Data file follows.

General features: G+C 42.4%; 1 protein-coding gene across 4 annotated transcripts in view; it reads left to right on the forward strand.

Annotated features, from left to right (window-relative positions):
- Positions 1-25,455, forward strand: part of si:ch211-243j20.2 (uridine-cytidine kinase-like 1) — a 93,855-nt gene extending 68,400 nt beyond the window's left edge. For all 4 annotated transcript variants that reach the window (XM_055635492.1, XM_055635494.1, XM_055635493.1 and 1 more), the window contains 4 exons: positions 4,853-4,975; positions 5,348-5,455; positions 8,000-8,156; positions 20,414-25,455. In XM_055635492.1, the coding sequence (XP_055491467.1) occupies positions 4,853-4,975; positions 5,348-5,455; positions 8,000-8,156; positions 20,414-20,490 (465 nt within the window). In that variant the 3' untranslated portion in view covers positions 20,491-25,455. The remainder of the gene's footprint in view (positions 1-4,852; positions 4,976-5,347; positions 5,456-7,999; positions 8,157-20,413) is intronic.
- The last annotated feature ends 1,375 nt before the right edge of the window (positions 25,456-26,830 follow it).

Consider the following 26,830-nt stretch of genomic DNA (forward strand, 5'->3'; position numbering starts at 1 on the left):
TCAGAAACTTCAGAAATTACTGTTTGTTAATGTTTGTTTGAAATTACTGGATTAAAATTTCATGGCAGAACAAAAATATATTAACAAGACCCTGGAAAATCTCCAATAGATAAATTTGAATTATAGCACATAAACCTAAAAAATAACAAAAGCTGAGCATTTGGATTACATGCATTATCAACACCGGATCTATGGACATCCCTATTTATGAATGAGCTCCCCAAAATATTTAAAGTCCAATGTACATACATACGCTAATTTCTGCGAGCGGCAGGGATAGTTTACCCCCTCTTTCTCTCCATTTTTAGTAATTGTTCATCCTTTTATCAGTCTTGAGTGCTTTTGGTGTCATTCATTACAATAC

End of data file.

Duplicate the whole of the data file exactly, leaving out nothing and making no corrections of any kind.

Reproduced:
General features: G+C 42.4%; 1 protein-coding gene across 4 annotated transcripts in view; it reads left to right on the forward strand.

Annotated features, from left to right (window-relative positions):
- Positions 1-25,455, forward strand: part of si:ch211-243j20.2 (uridine-cytidine kinase-like 1) — a 93,855-nt gene extending 68,400 nt beyond the window's left edge. For all 4 annotated transcript variants that reach the window (XM_055635492.1, XM_055635494.1, XM_055635493.1 and 1 more), the window contains 4 exons: positions 4,853-4,975; positions 5,348-5,455; positions 8,000-8,156; positions 20,414-25,455. In XM_055635492.1, the coding sequence (XP_055491467.1) occupies positions 4,853-4,975; positions 5,348-5,455; positions 8,000-8,156; positions 20,414-20,490 (465 nt within the window). In that variant the 3' untranslated portion in view covers positions 20,491-25,455. The remainder of the gene's footprint in view (positions 1-4,852; positions 4,976-5,347; positions 5,456-7,999; positions 8,157-20,413) is intronic.
- The last annotated feature ends 1,375 nt before the right edge of the window (positions 25,456-26,830 follow it).

Consider the following 26,830-nt stretch of genomic DNA (forward strand, 5'->3'; position numbering starts at 1 on the left):
TCAGAAACTTCAGAAATTACTGTTTGTTAATGTTTGTTTGAAATTACTGGATTAAAATTTCATGGCAGAACAAAAATATATTAACAAGACCCTGGAAAATCTCCAATAGATAAATTTGAATTATAGCACATAAACCTAAAAAATAACAAAAGCTGAGCATTTGGATTACATGCATTATCAACACCGGATCTATGGACATCCCTATTTATGAATGAGCTCCCCAAAATATTTAAAGTCCAATGTACATACATACGCTAATTTCTGCGAGCGGCAGGGATAGTTTACCCCCTCTTTCTCTCCATTTTTAGTAATTGTTCATCCTTTTATCAGTCTTGAGTGCTTTTGGTGTCATTCATTACAATAC